Some very stiff, others very nice, so some wild species were observed on the campus of the CES University, in the El Poblado neighborhood of Medellín.
At least this was evidenced by an investigation led by teachers of the Biology and Ecology programs of the Faculty of Sciences and Biotechnology of the institution. From 2019 to date, they have installed three tracking cameras, filming equipment that is activated by movement or heat detection, which were located in different areas of the alma mater to detect the presence of wildlife.
“We started wondering who we would be living with on campus and we didn't know. We are talking particularly about nocturnal wildlife, especially birds and mammals. We found that there were some efforts by teachers or students, even by employees who began to have a knowledge of these organisms that they had there, but most of the information we had was of diurnal species ", said the professor of Ecology, Carlos Andrés Delgado Vélez .
Over time, the find became evidence and the rumors of the visits of birds and mammals became certainties. The images show the splendor of nature in the middle of an atypical urban environment.
“We have identified a large number of species. For example, the guacharacas in different periods: one of them filmed, a reproductive period where several individuals, up to seven, are seen with chicks. We even have videos where adults feed these chicks ”, explained the also teacher of Ecology, Andrés Arias-Alzate.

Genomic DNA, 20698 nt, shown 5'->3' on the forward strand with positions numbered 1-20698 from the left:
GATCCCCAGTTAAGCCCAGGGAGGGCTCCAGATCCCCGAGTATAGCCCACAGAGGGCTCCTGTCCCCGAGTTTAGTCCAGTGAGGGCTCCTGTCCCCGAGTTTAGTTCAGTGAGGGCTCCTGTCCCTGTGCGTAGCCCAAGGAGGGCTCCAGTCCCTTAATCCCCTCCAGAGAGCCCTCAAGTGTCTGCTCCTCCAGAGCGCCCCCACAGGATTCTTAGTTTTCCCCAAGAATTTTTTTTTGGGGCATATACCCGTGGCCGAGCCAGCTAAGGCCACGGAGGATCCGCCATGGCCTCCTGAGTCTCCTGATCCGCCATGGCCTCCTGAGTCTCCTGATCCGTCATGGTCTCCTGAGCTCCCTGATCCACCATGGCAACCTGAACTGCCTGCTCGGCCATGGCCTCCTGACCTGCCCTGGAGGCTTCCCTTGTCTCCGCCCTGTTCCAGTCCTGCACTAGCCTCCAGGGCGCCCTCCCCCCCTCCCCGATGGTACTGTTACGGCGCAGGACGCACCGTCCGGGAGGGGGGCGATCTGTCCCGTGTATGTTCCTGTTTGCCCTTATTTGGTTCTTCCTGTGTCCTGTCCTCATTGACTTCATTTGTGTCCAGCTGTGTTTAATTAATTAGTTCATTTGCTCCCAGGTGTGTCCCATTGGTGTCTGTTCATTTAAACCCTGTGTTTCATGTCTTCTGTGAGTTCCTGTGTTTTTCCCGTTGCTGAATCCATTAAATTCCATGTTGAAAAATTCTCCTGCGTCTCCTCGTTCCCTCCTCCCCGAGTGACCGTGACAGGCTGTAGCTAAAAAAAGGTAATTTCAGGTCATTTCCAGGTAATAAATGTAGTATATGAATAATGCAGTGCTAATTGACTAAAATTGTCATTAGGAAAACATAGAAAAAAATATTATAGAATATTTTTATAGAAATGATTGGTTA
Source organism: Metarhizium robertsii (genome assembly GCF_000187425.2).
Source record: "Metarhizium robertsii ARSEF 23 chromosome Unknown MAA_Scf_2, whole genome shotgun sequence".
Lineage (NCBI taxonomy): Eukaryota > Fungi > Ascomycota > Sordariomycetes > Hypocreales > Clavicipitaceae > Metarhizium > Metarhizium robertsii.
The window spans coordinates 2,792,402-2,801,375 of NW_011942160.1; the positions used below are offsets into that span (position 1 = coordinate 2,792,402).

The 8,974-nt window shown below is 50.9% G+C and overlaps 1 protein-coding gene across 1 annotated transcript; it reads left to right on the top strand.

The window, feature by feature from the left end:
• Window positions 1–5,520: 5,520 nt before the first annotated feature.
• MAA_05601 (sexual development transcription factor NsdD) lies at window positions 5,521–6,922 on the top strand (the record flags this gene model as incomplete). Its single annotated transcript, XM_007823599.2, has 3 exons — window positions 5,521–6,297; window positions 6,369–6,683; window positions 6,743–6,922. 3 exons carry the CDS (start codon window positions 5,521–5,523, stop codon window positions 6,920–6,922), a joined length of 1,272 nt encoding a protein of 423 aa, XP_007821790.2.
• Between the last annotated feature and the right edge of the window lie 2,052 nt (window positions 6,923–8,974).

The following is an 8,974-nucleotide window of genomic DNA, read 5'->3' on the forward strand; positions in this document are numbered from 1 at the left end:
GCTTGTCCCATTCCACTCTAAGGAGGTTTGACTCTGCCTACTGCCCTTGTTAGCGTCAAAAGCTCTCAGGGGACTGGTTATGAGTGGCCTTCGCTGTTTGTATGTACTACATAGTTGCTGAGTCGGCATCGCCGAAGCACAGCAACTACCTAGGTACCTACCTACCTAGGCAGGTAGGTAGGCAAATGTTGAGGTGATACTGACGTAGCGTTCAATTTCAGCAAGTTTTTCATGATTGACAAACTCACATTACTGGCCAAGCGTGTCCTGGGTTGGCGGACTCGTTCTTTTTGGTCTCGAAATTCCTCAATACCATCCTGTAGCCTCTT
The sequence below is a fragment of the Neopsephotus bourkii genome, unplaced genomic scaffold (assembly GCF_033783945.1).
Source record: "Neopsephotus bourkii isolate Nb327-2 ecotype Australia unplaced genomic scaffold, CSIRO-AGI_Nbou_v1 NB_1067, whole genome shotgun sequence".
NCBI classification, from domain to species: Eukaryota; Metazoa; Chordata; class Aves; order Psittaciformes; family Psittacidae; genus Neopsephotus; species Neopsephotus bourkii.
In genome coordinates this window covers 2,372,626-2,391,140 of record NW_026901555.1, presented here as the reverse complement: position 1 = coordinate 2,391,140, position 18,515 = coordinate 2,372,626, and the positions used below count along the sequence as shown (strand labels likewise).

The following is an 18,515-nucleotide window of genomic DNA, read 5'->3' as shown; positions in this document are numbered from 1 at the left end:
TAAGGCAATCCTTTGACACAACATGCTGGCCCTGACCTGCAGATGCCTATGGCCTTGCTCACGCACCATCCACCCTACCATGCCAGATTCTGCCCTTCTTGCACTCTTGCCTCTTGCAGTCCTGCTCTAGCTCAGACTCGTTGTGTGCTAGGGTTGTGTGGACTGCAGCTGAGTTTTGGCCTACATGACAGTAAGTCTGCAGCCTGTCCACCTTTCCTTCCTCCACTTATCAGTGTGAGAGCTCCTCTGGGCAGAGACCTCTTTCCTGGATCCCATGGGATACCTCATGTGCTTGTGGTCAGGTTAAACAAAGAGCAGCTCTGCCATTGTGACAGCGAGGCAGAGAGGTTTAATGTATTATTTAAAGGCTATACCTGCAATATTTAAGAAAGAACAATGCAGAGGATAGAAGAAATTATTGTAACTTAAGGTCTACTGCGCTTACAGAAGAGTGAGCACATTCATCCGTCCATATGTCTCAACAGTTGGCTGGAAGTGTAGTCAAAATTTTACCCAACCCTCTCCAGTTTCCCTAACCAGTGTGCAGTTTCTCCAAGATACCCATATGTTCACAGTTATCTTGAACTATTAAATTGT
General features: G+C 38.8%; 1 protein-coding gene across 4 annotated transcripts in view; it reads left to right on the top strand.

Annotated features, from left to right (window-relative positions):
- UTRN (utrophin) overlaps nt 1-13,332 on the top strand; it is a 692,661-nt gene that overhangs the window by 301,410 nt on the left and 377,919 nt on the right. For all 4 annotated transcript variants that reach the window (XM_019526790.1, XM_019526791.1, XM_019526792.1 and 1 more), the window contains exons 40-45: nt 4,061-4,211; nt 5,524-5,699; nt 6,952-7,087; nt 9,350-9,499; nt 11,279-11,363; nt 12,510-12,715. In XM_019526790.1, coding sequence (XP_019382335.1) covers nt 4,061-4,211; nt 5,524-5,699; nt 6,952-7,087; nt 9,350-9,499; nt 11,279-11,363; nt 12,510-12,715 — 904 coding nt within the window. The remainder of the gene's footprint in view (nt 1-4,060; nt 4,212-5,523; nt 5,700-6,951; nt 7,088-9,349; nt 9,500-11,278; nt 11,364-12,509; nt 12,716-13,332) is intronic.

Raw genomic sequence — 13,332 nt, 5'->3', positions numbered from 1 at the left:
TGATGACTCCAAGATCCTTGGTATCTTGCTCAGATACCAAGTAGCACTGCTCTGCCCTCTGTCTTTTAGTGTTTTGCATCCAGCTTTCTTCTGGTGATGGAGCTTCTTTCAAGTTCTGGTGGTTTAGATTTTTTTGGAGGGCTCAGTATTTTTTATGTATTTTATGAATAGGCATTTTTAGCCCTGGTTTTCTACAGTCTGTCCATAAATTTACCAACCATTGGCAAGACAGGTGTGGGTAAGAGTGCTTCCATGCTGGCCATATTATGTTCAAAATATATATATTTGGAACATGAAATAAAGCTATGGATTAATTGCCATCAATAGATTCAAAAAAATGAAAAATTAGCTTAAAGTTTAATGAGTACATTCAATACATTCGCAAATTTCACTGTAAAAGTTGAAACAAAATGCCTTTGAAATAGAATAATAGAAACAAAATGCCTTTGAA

The CES teachers' attention was drawn to the fact that the cameras detected very horrors of dog foxes (Cerdocyon thousand) walking near Building A, the area where part of the administrative and managerial staff is located. This only led to the conclusion that the presence of this species confirms the historical records of why this sector of the upper part of the El Poblado neighborhood was named the Fox Tail. There are those who say, because there is no recorded evidence, that the Woolly Tigrillo and the common weasel do not stop visiting the area.
“We consider that it is not a rare species but many people are unaware that it lives here and particularly that the CES University inhabits (…) It is important to understand the presence of this species because the University is near the Fox's Tail where apparently there are historical records that They mention that this site is named for the presence of the fox. So to know that it is there or that we have a natural, ancient inhabitant of this area within our own campus, because it seems to me something very striking, " said Delgado Vélez.
The recorded images also show a squirrel biting a fruit larger than its head, a little hen digesting a larva; a road hawk poking around some branches, a guacharaca feeding its young and the very nice step of two dog foxes that will continue to inhabit that little piece of land in the middle of a concrete jungle.